Congratulations! You’ve just found out that you’re pregnant and can’t help but share the good news with all of your friends and family. Everyone is overjoyed, but then the questions start – How long will you be taking off work? Do you have any names picked out? And what are you going to do with your cat?? You’ve probably already received plenty of opinions as people offer advice about problems that you didn’t even know you had. Fortunately, your feline friend doesn’t have to be a source of stress, and may in fact be one of your most faithful companions every step of the way. Here are some tips to help ease the transition for both you and your cat and hopefully help separate fact from fiction…
- One of the things that often gets brought up when discussing cats and babies is toxoplasmosis. A zoonotic disease (in other words, transmissible to humans) that is sometimes spread by the faeces of cats, toxoplasmosis results in many cats needlessly ending up in shelters each year through fear and a lack of education. The disease can have serious effects on the unborn child if the mother happens to contract it during pregnancy, so do talk to your doctor about your concerns, but in reality the disease is extremely rare and easily prevented. Avoid consuming undercooked meat or unpasteurised milk (another source of infection), which is common sense for pregnancy in general. Wear gloves when gardening or handling anything else that may be used by cats as a toilet. And if your cat uses a litter tray inside, it’s the perfect excuse to have your partner take over the charming task of cleaning it!
- Babies require a lot of stuff, and all the new toys can be just as interesting for your cat as they will be for your future child. To help your cat adjust to the changes in his environment, try introducing him to some of the new items as you set up your nursery. Cats should be discouraged from sleeping in cots and prams (covering them with netting, crinkly plastic or aluminium foil can help), but it’s not the end of the world if you do spot them there.
- You may also consider getting them used to the sounds and smells of a baby by using recorded baby noises and allowing them to sniff scented baby products, or having friends’ babies come around the house. When introducing anything that the cat may find particularly stressful such as the sound of crying, start by playing it quietly and for short periods of time, gradually increasing until they have been conditioned to the new stimulus. Lots of petting and small food treats can help keep the experience positive for them. The more familiar they are with the baby’s environment, the easier the transition will be when you add the baby.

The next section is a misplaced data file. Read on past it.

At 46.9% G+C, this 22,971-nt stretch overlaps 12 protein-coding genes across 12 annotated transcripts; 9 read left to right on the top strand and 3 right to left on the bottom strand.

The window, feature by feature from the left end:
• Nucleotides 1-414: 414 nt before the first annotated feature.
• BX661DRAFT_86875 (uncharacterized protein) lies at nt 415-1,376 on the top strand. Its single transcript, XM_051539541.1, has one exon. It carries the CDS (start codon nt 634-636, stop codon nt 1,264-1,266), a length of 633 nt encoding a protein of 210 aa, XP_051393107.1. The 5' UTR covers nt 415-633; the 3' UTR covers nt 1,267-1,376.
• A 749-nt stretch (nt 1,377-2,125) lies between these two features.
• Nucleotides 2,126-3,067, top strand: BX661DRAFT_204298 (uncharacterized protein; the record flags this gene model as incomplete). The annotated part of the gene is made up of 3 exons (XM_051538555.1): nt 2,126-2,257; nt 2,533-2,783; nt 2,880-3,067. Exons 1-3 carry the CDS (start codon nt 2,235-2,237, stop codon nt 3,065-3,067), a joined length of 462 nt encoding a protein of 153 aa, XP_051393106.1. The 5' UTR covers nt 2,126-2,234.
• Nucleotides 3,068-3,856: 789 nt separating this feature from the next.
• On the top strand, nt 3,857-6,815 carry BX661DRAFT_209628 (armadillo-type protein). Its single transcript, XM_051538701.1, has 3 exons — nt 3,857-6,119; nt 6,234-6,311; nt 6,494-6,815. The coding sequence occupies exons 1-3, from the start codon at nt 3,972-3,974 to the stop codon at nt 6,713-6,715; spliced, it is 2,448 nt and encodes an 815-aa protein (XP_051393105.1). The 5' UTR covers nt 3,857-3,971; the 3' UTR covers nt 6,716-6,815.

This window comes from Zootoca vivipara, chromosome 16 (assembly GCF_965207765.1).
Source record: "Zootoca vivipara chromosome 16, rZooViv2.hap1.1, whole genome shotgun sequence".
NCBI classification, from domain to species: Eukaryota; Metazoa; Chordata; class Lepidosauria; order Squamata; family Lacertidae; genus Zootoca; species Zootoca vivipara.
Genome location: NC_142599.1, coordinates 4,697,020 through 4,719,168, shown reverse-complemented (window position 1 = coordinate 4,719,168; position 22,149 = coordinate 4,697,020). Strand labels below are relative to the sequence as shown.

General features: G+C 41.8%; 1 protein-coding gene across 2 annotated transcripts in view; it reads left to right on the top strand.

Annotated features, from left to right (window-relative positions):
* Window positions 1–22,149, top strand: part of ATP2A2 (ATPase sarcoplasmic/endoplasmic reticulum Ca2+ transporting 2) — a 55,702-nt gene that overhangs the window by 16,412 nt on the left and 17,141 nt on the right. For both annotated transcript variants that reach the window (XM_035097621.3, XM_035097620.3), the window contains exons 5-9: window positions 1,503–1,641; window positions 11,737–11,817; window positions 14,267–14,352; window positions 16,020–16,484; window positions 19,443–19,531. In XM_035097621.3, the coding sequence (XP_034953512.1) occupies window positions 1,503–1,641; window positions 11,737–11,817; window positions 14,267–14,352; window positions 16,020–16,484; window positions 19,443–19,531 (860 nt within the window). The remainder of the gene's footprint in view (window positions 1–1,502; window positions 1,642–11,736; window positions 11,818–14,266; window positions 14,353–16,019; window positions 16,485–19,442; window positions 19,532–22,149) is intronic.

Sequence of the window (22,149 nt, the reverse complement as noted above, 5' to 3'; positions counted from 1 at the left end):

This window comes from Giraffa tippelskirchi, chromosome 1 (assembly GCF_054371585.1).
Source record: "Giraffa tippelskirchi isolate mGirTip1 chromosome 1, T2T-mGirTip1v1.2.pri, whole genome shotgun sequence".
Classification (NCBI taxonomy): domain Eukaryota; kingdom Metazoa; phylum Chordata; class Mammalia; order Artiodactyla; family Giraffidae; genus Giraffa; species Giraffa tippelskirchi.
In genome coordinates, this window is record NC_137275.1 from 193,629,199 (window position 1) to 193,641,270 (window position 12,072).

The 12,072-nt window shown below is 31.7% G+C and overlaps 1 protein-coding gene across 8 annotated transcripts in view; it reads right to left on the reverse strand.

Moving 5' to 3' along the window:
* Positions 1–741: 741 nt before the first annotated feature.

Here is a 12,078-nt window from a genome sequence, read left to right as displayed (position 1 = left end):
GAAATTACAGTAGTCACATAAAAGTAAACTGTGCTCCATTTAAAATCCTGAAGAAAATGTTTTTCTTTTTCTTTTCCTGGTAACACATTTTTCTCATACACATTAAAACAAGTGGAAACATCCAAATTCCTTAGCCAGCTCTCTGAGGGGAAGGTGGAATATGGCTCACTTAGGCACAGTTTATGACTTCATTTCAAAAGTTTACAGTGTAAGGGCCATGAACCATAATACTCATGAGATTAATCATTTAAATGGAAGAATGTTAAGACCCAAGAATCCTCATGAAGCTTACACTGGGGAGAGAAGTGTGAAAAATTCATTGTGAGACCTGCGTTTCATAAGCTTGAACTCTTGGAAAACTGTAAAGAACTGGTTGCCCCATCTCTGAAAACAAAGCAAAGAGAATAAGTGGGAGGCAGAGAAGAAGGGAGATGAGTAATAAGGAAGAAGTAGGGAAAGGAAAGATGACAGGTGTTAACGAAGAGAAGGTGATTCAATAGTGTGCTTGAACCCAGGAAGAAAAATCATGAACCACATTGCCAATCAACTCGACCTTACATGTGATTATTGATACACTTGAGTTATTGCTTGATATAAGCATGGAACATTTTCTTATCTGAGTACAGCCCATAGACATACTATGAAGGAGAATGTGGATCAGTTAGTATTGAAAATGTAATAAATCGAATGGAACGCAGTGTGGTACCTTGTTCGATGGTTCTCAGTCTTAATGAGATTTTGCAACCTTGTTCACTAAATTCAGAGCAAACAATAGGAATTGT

After the Birth
- Although extremely curious by nature, cats are also creatures of habit and feel most comfortable when they have a routine. It may be difficult in the first few months, but try to keep your cat’s routine as constant as possible. Feeding times should stay the same, and don’t forget to fill the water bowl each day. If they’re used to brushing and play time, try to keep up with that as well, again don’t forget to enlist your partner for help! Suddenly being ignored can be stressful and could lead to behavioural problems. But at the same time don’t overcompensate and pay them more attention than they are used to as this can be just as confusing.
- Let’s face it, babies are stressful and sometimes we just need to get away from it all. Your cat is no different, so be sure to allow your cat plenty of alone time. If they want to hide under the bed for the first few days or weeks, that’s OK, they will come out when they feel safe (but talk to your vet if their behaviour becomes alarmingly abnormal or they refuse to eat or drink). If they are allowed outside, make sure they always have access to the cat flap or if they do stay inside, make sure there is a quiet space they can retreat to if they feel the need.
- Most cats will view the new baby with interest and curiosity, and perhaps a bit of healthy fear. It is extremely uncommon for cats to show outright aggression towards babies, but until you know how your cat will react, it is best to have their first meetings closely supervised. As they become better acquainted, you may even find that your cat enjoys their company and will snuggle up with them as they would with you and that’s ok! Some people needlessly worry about the cat suffocating the baby, but if you think about it, it’s nearly impossible though do certainly keep them separate during nap times. And if your child is going to have an allergy to the cat you’ll figure that out pretty quickly, again not worth worrying about unless you happen to be one of the unlucky few that it affects.
As with any issue regarding members of your family, especially small children, if you have any concerns always seek the guidance of your GP. Do also consult your veterinary surgeon, as they will likely have loads of advice on how to ease the transition. Keep up to date with your cat’s vaccines and particularly deworming, as some types of worms can be spread to humans (particularly little humans that crawl on the floor and put less than desirable objects in their mouths…). As your baby grows into a toddler and beyond, it is important that you teach them how to interact nicely and gently with your cat to avoid pulled tails and retaliatory scratches. Of course by the time your child hits the terrible twos, the cat will be the least of your concerns!